As You Like It
Colliding Worlds: Green World Theory vs. Marxist Theory
Northrop Frye and C. L. Barber's "green world" and "misrule" theories are very much evident in William Shakespeare's As You Like It (ASYI). Frye discusses his "green world" theory in his books Anatomy of Criticism, in 1957, and A Natural Perspective, in 1965. In it, Frye describes a "normal" or court world, a "green world," and a changed court world. Barber's theory, found in Shakespeare's Festive Comedy, published in 1959, draws from an anthropological perspective. He describes the structures as tension, release, and clarification rather than by worlds. The cultural materialist/marxist view focuses more on how one class suppresses another. The marxist view concentrates on the economics, power, and class, while Frye and Barber are more concerned with the plotline of AYLI.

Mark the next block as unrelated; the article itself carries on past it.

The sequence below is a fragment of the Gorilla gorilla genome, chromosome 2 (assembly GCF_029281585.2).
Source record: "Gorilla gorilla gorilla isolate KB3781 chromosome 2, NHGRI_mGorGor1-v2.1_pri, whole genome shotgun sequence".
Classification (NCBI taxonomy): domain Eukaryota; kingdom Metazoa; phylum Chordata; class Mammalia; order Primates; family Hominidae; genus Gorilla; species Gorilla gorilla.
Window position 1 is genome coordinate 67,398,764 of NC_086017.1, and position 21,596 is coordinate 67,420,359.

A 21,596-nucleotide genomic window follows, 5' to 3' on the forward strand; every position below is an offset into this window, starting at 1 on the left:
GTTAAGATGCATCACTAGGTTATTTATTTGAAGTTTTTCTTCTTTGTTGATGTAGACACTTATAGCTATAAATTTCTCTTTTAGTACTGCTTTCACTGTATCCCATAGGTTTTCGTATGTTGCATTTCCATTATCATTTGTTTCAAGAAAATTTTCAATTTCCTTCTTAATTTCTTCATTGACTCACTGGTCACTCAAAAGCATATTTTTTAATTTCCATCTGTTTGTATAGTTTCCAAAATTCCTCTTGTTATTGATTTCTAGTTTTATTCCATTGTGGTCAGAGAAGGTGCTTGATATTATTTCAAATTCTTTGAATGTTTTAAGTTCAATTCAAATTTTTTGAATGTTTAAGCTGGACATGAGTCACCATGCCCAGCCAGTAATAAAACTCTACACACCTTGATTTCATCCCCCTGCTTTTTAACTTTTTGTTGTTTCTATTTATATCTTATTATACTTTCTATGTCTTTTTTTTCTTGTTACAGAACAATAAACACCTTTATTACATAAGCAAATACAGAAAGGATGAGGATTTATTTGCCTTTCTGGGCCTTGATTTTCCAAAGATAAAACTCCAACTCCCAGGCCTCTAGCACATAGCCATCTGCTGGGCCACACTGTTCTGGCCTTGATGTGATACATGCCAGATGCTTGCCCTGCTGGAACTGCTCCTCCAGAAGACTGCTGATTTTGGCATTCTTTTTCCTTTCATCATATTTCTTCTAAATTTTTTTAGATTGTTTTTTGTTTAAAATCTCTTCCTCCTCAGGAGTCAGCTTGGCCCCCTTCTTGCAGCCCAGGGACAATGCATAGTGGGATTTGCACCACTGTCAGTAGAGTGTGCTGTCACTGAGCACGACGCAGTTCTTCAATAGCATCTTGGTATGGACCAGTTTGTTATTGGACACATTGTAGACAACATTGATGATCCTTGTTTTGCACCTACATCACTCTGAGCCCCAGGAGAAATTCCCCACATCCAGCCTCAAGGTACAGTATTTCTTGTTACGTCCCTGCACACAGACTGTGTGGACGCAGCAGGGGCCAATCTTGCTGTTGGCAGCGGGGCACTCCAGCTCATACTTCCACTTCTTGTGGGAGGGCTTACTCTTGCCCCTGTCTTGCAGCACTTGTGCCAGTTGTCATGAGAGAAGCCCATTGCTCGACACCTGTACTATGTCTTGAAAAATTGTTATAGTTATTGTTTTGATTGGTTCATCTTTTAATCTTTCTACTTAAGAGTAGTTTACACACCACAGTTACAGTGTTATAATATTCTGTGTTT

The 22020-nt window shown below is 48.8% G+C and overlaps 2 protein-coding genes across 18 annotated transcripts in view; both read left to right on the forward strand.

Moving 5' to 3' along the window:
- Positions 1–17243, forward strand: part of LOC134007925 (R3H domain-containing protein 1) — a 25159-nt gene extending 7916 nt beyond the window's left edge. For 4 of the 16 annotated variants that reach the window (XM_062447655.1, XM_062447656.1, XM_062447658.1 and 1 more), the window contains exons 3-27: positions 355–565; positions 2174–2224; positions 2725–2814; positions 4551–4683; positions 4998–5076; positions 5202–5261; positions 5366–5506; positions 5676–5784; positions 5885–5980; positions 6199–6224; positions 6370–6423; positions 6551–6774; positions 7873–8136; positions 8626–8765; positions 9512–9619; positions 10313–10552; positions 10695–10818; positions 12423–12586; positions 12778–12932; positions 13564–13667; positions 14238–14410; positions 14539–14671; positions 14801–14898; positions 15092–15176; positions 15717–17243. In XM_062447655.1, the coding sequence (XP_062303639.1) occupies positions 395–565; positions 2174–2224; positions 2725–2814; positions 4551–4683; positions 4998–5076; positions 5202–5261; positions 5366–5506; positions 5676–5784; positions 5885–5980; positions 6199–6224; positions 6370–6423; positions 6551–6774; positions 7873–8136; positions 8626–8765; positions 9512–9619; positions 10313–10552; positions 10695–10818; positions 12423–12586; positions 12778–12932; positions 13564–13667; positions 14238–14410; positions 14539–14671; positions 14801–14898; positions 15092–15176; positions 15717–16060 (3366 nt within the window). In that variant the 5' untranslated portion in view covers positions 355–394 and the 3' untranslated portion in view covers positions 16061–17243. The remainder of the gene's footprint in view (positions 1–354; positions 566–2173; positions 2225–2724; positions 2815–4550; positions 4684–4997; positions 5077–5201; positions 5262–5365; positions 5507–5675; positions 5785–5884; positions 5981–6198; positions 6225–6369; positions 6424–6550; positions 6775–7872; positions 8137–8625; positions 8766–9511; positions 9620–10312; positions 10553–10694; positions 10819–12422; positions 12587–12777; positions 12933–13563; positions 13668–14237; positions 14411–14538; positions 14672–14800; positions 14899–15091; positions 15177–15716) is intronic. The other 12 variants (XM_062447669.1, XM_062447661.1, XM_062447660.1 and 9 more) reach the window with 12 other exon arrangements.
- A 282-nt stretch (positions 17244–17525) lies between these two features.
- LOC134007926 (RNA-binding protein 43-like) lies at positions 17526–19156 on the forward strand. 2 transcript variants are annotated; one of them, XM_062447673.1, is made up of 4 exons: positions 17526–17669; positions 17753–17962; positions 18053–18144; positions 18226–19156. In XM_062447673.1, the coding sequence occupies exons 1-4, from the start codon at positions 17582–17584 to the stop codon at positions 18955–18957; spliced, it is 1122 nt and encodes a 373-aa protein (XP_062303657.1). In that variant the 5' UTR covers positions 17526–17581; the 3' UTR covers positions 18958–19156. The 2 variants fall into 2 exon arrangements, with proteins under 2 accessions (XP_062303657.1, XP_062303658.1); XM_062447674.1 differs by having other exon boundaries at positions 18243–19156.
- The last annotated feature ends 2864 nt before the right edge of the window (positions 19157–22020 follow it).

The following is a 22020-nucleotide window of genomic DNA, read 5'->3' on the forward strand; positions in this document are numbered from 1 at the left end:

Frye's court world, according to his theory, is where all of the characters are in the beginning of Shakespeare's play. AYLI's court, or normal world is one of injustice. It is a world where misuse of the law is prevalent. Act 1, scene 1 reveals Oliver's knowledge of how brutal Orlando's fight with the Duke's wrestler could become, yet he uses only "underhand...
Join Now to View Premium Content
GradeSaver provides access to 785 study guide PDFs and quizzes, 5416 literature essays, 1615 sample college application essays, 212 lesson plans, and ad-free surfing in this premium content, “Members Only” section of the site! Membership includes a 10% discount on all editing orders.
Already a member? Log in